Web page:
The Wacky Emerging Church: Reason #54
March 20, 2008, 8:03 am
Filed under: blogging, denomination, emerging church, innovation

This post is part of a continuing series. You may want to read my list of disclaimers and intro remarks here, if you haven’t done so already.

Reason #54: Walking backwards

One thing I enjoyed about the recent New Conspirators gathering was that they kept asking the question, “What in the world is God doing?”  Sadly, much of the time, the emerging church walks around with a different question, which goes a little something like this: “What in the world is the church doing that we wish it would stop doing, so it can get back to the business of doing whatever in the world God is doing?”  The difference between these two questions is not subtle.

Yes, a big part of this “conversation” is deconstructing the church, and providing a prophetic critique to the many broken systems and structures that have been added over the many years.  It’s a very helpful thing to do from time to time.  But once again, that’s not the point.  When we spend so much time looking back at all the things we supposedly left behind, it’s all too easy to become a) arrogant, b) angry, c) lost.

I’ve covered the arrogant and angry pieces in other posts.  But the “lost” part is important.  When we focus on the things we’re leaving behind, we fail to properly attend to the things in front of us.  This new thing – whatever you want to call it – is still very young, and it’s still very experimental, but I’m confident that the only thing that will make it into a true renewal movement is if we actually start doing things differently. 

Thinking differently is not enough – it has to form us beyond the talk.  It has to take root in our souls.  And the only way that’s gonna happen is if we create and create and create and figure out different ways of living.  I submit for your consideration one quick example: If you’re big thing is to rail against the professionalization of pastoral ministry, then you’d better be spending some time figuring out how to teach and encourage and empower young accountants, software engineers, waitresses, school teachers, janitors, and city council members to become the replacements for all the professional pastors.  And while you’re at it, you would do very well to figure out how to teach all those soon-to-be-unemployed pastors how to be accountants, software engineers, janitors, etc., because most of them have non-marketable academic degrees and even less marketable resumes.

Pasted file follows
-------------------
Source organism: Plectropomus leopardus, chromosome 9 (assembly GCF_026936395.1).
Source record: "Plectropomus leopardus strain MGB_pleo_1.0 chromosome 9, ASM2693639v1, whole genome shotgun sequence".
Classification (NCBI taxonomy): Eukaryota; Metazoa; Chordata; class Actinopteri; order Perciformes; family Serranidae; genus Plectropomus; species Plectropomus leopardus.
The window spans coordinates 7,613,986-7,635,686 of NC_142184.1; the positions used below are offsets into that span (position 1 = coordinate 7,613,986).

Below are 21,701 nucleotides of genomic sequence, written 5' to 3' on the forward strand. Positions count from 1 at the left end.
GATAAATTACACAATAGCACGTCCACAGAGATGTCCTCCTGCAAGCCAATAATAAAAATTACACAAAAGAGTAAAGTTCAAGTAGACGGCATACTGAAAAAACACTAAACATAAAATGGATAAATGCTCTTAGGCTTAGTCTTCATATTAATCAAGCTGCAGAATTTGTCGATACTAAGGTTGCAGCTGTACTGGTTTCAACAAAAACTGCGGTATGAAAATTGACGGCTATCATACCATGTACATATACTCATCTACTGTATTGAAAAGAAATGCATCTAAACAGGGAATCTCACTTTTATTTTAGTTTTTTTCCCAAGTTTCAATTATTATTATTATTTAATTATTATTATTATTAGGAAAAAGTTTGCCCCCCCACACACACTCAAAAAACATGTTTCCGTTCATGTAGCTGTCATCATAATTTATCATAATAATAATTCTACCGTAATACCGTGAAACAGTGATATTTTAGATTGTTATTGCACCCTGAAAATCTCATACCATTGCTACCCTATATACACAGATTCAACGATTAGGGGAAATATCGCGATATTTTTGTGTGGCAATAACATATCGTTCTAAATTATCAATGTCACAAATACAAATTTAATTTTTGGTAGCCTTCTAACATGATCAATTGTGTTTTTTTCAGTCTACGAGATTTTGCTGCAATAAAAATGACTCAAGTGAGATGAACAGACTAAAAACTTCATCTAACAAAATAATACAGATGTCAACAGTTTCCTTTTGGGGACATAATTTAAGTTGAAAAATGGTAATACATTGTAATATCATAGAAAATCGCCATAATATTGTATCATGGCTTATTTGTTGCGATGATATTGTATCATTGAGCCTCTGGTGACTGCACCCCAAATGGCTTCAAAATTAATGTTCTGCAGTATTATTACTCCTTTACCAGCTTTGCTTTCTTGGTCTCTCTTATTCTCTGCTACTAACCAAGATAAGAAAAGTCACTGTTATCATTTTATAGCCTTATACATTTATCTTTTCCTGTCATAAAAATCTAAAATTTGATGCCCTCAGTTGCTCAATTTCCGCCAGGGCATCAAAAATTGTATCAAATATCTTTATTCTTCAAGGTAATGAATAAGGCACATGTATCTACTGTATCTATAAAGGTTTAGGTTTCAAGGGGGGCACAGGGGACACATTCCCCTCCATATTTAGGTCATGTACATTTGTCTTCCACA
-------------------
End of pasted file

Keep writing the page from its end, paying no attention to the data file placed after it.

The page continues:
At the risk of talking like I’ve got everything figured out, please indulge me to give a personal illustration (yes, I’m still a narcissistic blogger).  Several years ago, when I was considering resigning my position on staff with a regular evangelical denominational church, I was trying to figure out the right timing to make the move.  One of the clearest signals that helped me take that step was when I knew I had a vision for what I was going to, rather than simply what I was getting away from.

It’s far too easy to be known by what you’re against.  This is a chronic problem for many of the critics of the emerging church – we’re just the flavor of the month pseudo-heresy for them to get all worked up over.  But it’s also a problem with us.  We’re just the younger, hipper version.  And by the way, one of my fellow team members here in Seattle is great to remind me that “THERE IS NO ‘US’ AND ‘THEM.'”

Thank you for your attention. That is all. Comment at will.


4 Comments so far
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“but I’m confident that the only thing that will make it into a true renewal movement is if we actually start doing things differently.”

An excellent point, but I think a good number of emergents are focused on doing things differently.

I do think, for a time, emergent was focused on deconstruction, but from what I see that “conversation” has moved beyond solely words into action. We have the small missional communities (Camden house, simple way, Andrew Jone’s deal in the UK), and we have house churches, and we have ecclesiastic groups reforming the way they “do”

I think we are still working through things, but can we really grasp where we are going, when it seems so hazy right now?

Comment by Matt Scott


I’ll agree that there seems to have been some good movement in a positive direction over the past couple of years. But there’s still a ton of talk about what has been left behind. What most emerging churches is really not that different yet. The examples you listed are legit, certainly, but those communities are still few and far between.

I’ll stick with my assertion that there’s still more talk than walk at this point.

Comment by steve lewis

Yeah, I guess I can see what your talking about.

But again, since there is no clear focus of where exactly where we’re headed, it’s difficult to see exactly where we should move into action.

For instance, I’m much more likely to let my religious views lead me down a road of social justice and action, but another may be more focused on communal living.

I think in the end it’s really going to be a person to person thing, I guess that’s one of the drawbacks of having, what is essentially, a headless/faceless group.

Comment by Matt Scott

Matt –

“I think in the end it’s really going to be a person to person thing, I guess that’s one of the drawbacks of having, what is essentially, a headless/faceless group.”

I get what you’re saying, but it’s also one of the most exciting things about this strange trip we’re on.

Comment by steve lewis

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